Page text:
In accordance with our methodological position, superstitions are a kind of quasi-resource that extends the psychological capabilities of a combatant. They allow you to cognitively organize, structure inexplicable, incomprehensible events, the relationship between objects and phenomena, make life in a combat environment more predictable, requiring less mental cost. For example, a person who believes in the "magical" power of the talisman can sleep more calmly, not experience various kinds of phobias, and act actively in battle until the talisman is with him. And on the contrary, he practically loses the qualities of a fighter in the event of his loss.

The following example from the combat life of the engineer-sapper battalion of the 5th Guards Motorized Rifle Division operating in Afghanistan, testified by one of the officers, can testify to the power of superstitions.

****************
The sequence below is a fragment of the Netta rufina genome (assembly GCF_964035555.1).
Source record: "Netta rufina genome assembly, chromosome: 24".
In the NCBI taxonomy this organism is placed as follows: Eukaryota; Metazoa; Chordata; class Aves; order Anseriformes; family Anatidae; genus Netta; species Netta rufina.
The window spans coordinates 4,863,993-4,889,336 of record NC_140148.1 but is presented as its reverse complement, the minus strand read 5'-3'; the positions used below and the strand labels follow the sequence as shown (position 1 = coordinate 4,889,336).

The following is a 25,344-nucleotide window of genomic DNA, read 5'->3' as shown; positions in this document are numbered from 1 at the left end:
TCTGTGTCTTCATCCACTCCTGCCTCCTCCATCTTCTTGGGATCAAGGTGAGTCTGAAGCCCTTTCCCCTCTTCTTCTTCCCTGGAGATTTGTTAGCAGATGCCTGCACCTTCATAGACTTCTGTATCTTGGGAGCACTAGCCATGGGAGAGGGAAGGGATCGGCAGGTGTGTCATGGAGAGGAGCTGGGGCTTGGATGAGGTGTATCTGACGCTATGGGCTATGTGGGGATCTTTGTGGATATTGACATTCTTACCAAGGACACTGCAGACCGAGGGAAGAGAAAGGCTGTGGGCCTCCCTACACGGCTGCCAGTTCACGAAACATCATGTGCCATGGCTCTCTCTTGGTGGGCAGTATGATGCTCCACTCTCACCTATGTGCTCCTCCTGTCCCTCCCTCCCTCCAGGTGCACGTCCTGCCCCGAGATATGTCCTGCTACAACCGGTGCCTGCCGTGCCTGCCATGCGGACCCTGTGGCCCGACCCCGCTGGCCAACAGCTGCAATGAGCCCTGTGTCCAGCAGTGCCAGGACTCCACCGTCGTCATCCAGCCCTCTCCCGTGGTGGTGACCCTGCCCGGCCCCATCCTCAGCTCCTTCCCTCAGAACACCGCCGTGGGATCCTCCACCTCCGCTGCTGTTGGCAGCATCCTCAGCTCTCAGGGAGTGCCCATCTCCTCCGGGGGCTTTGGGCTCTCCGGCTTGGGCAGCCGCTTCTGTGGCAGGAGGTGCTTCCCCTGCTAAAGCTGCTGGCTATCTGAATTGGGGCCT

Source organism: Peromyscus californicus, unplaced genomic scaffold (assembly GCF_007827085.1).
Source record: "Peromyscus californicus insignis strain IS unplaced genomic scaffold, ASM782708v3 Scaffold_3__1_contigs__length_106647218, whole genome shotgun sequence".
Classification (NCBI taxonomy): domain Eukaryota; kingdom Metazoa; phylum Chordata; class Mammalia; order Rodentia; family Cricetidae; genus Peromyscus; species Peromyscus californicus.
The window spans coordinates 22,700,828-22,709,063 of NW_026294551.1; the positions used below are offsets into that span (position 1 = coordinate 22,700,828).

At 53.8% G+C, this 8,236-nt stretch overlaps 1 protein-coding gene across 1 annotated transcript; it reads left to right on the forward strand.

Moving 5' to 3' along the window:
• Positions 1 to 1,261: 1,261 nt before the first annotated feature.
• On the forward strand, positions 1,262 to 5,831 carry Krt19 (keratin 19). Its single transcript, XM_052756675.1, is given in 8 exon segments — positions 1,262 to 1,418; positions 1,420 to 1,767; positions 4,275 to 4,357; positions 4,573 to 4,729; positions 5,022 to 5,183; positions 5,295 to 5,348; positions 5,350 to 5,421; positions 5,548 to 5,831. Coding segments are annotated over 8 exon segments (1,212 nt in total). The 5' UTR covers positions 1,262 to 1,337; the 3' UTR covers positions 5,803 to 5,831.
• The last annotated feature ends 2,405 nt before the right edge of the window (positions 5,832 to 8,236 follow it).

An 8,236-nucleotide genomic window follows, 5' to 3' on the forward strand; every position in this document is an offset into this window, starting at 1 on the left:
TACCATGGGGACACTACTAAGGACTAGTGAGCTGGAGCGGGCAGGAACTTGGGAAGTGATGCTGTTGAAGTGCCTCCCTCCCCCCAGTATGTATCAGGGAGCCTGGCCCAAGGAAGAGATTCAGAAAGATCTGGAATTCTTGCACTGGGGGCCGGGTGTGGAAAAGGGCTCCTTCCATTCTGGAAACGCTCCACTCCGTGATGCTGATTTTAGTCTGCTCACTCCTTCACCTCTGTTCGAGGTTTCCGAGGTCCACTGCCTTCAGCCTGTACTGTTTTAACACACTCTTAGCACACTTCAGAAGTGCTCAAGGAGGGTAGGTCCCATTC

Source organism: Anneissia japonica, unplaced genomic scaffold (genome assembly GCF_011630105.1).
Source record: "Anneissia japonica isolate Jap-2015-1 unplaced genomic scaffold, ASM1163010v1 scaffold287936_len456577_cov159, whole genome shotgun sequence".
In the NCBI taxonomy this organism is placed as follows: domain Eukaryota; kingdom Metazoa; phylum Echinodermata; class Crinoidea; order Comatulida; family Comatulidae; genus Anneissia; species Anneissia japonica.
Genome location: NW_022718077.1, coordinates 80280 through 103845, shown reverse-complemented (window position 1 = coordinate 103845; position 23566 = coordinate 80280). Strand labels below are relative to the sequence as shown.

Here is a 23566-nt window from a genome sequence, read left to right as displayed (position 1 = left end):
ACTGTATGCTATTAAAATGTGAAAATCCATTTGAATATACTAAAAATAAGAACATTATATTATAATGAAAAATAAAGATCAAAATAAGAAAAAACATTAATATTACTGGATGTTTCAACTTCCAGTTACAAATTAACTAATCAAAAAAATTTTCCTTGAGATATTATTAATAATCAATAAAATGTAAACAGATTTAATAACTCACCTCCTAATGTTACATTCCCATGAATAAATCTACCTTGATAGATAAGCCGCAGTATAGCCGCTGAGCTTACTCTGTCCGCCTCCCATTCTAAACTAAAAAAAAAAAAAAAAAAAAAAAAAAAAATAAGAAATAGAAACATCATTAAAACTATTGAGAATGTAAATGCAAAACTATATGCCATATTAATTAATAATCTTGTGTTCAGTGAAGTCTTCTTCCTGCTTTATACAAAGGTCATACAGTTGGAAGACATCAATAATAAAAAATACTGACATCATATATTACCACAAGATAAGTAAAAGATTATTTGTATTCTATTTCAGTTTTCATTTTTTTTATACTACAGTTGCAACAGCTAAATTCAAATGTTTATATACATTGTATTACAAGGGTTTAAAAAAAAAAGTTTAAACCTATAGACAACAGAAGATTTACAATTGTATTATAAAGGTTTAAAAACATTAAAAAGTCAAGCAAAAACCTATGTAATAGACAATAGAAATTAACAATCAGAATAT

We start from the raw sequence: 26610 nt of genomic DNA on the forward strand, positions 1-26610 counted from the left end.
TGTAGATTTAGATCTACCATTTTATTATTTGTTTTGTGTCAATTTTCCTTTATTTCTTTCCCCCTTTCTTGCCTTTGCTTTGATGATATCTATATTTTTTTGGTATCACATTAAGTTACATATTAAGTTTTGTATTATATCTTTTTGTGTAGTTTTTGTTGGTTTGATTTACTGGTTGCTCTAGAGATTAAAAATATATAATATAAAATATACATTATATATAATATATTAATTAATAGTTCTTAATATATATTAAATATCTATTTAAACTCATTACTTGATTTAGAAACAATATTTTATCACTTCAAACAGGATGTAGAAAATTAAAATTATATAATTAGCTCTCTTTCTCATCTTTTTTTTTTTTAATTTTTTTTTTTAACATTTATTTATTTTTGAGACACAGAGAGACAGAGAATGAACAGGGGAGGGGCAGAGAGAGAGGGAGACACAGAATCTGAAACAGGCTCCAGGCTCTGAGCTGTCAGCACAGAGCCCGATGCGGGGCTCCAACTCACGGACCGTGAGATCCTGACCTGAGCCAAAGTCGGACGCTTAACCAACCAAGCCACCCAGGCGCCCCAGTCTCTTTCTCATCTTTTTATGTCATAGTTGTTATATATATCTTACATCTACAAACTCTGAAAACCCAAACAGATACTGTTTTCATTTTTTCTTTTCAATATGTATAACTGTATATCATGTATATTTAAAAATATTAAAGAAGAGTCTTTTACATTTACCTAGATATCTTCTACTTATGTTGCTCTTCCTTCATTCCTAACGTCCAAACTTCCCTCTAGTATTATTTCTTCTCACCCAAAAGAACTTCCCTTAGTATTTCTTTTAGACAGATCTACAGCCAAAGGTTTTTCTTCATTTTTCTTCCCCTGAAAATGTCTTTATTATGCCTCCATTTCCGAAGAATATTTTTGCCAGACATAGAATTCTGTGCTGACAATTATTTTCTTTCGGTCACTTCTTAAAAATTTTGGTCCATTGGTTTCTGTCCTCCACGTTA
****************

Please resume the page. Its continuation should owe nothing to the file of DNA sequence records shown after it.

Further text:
“The deputy commander of our battalion for political affairs had a black cat brought from home. First, in jest, and then seriously, the officers believed that with the advent of the cat, the success of combat operations of the personnel increased, nightly attacks of dushmans on the security organs ceased, the status of the battalion in the division increased, etc. And once the cat disappeared and it was necessary to happen that it was on this night that one of the posts was fired upon by bandits. In the morning, the battalion commander singled out the best unit for the search and return of the living mascot. It’s paradoxical, but true: as soon as the cat was caught, life in the battalion returned to normal. ”

Superstitions in combat are manifested in the form of wearing amulets and talismans, premonitions, enigmas, taboos, mandatory for the implementation of customs, rites, rituals, prayers, conspiracies, myths, fatalism, etc.